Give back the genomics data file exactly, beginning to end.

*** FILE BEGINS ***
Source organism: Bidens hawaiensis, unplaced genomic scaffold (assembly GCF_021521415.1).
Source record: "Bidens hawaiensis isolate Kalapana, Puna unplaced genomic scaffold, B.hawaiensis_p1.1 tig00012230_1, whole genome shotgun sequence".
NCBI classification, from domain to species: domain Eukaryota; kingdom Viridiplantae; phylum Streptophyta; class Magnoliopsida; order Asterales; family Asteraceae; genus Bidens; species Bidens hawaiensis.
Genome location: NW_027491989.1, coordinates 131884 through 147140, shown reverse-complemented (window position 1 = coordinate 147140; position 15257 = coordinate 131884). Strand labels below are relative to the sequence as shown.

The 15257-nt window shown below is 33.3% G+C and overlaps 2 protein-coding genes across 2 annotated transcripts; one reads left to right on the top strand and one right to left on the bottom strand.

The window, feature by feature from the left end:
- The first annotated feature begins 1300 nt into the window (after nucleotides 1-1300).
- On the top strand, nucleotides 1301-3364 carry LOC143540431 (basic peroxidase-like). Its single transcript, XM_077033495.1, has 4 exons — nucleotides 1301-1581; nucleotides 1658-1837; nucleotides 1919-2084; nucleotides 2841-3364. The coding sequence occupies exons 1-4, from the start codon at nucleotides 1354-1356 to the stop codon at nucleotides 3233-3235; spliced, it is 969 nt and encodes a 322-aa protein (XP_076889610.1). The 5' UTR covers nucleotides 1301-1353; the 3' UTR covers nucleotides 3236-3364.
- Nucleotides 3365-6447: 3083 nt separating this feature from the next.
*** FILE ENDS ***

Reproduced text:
Source organism: Bidens hawaiensis, unplaced genomic scaffold (assembly GCF_021521415.1).
Source record: "Bidens hawaiensis isolate Kalapana, Puna unplaced genomic scaffold, B.hawaiensis_p1.1 tig00012230_1, whole genome shotgun sequence".
NCBI classification, from domain to species: domain Eukaryota; kingdom Viridiplantae; phylum Streptophyta; class Magnoliopsida; order Asterales; family Asteraceae; genus Bidens; species Bidens hawaiensis.
Genome location: NW_027491989.1, coordinates 131884 through 147140, shown reverse-complemented (window position 1 = coordinate 147140; position 15257 = coordinate 131884). Strand labels below are relative to the sequence as shown.

The 15257-nt window shown below is 33.3% G+C and overlaps 2 protein-coding genes across 2 annotated transcripts; one reads left to right on the top strand and one right to left on the bottom strand.

The window, feature by feature from the left end:
- The first annotated feature begins 1300 nt into the window (after nucleotides 1-1300).
- On the top strand, nucleotides 1301-3364 carry LOC143540431 (basic peroxidase-like). Its single transcript, XM_077033495.1, has 4 exons — nucleotides 1301-1581; nucleotides 1658-1837; nucleotides 1919-2084; nucleotides 2841-3364. The coding sequence occupies exons 1-4, from the start codon at nucleotides 1354-1356 to the stop codon at nucleotides 3233-3235; spliced, it is 969 nt and encodes a 322-aa protein (XP_076889610.1). The 5' UTR covers nucleotides 1301-1353; the 3' UTR covers nucleotides 3236-3364.
- Nucleotides 3365-6447: 3083 nt separating this feature from the next.